Objectives: To evaluate the whole-brain resting-state networks in a homogeneous group of patients with acute mild traumatic brain injury (MTBI) and to identify alterations in functional connectivity induced by MTBI. Methods: Thirty-five patients with acute MTBI and 35 healthy control subjects, matched in age, gender, handedness, and education, underwent resting-state fMRI, susceptibility weighted imaging, neuropsychological, and postconcussive symptom assessments. We ensured the homogeneity of the patient group by limiting the injury mechanism to fronto-occipital impacts. Alterations in functional connectivity were analyzed by using data-driven independent component analysis, which is not biased by a priori region selection. Results: We found a decrease in functional connectivity within the motor-striatal network in the MTBI group. At the same time, patients showed deficits in psychomotor speed as well as in speed of information processing. We propose that although disorders in motor function after MTBI are rarely reported, injury still has an effect on motor functioning, which in its turn may also explain the reduction in speed of information processing. Further, we found a cluster of increased functional connectivity in the right frontoparietal network in the MTBI group. We suggest that this abnormal increased connectivity might reflect increased awareness to external environment and explain excessive cognitive fatigue reported by patients with MTBI. It might also underlie the physical postconcussive symptoms, such as headache and increased sensitivity to noise/light. Conclusions: We proved that whole-brain functional connectivity is altered early (within 4 weeks) after MTBI, suggesting that changes in functional networks underlie the cognitive deficits and postconcussive complaints reported by patients with MTBI.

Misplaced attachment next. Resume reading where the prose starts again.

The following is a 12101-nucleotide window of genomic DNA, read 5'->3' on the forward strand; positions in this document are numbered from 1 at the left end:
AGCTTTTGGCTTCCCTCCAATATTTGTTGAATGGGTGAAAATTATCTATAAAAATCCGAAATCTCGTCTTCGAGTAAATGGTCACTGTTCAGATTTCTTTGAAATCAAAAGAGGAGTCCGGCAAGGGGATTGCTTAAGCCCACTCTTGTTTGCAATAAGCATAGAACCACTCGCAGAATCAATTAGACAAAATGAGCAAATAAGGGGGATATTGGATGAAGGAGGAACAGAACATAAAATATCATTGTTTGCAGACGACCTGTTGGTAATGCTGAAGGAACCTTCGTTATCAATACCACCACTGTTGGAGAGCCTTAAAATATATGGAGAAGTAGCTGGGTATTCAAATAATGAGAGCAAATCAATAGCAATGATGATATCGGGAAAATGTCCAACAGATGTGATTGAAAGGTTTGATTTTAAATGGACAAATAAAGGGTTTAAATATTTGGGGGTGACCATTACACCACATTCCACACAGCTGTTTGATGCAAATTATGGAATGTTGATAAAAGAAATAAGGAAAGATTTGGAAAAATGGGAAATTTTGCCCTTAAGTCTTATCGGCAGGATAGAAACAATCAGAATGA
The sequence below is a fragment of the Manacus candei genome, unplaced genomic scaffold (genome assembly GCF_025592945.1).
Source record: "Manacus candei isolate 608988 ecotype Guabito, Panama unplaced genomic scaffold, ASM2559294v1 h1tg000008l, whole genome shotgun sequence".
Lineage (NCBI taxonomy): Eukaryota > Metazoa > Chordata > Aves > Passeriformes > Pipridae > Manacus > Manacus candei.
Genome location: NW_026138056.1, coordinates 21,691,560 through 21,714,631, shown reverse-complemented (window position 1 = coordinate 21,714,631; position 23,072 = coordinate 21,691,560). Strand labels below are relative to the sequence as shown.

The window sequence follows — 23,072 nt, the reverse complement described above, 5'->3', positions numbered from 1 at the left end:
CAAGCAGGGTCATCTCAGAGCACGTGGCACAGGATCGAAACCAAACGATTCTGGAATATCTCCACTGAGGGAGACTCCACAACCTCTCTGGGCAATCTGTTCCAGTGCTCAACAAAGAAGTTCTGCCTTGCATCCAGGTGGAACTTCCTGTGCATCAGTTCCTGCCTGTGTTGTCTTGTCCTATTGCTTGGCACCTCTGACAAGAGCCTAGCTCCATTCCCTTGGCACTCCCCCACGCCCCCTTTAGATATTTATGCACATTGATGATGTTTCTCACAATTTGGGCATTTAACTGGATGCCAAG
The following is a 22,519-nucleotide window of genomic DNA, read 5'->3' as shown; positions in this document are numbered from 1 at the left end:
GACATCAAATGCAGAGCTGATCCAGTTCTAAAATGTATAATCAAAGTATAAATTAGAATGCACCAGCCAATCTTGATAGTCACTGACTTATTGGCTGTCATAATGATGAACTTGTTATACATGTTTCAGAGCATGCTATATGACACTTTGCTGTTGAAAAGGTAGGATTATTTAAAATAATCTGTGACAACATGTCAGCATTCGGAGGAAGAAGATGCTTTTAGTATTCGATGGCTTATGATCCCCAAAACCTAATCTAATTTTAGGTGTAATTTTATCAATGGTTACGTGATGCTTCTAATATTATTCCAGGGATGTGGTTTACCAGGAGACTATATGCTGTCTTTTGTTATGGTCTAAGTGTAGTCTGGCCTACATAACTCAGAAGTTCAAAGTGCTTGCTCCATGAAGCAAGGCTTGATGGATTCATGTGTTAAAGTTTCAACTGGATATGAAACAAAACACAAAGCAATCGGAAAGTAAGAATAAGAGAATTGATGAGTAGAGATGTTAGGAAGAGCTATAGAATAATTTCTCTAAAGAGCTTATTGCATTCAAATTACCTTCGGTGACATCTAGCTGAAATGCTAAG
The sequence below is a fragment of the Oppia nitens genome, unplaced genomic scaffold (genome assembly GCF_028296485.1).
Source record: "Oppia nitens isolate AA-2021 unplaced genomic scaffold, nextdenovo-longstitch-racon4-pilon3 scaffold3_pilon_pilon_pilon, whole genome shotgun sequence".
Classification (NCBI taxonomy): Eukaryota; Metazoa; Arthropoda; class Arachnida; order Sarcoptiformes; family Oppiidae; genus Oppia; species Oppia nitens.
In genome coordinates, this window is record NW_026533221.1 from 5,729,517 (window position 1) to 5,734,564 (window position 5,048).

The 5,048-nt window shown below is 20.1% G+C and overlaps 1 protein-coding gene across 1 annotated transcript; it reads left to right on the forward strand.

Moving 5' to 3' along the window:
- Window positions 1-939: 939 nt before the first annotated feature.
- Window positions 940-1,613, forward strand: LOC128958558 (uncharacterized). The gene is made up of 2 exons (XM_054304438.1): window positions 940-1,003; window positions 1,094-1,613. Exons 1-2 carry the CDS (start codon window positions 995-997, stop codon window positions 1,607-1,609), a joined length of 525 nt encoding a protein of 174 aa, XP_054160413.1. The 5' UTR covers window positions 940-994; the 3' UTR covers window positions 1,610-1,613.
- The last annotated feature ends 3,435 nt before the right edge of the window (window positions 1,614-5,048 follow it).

|Publication status||Published - 2012|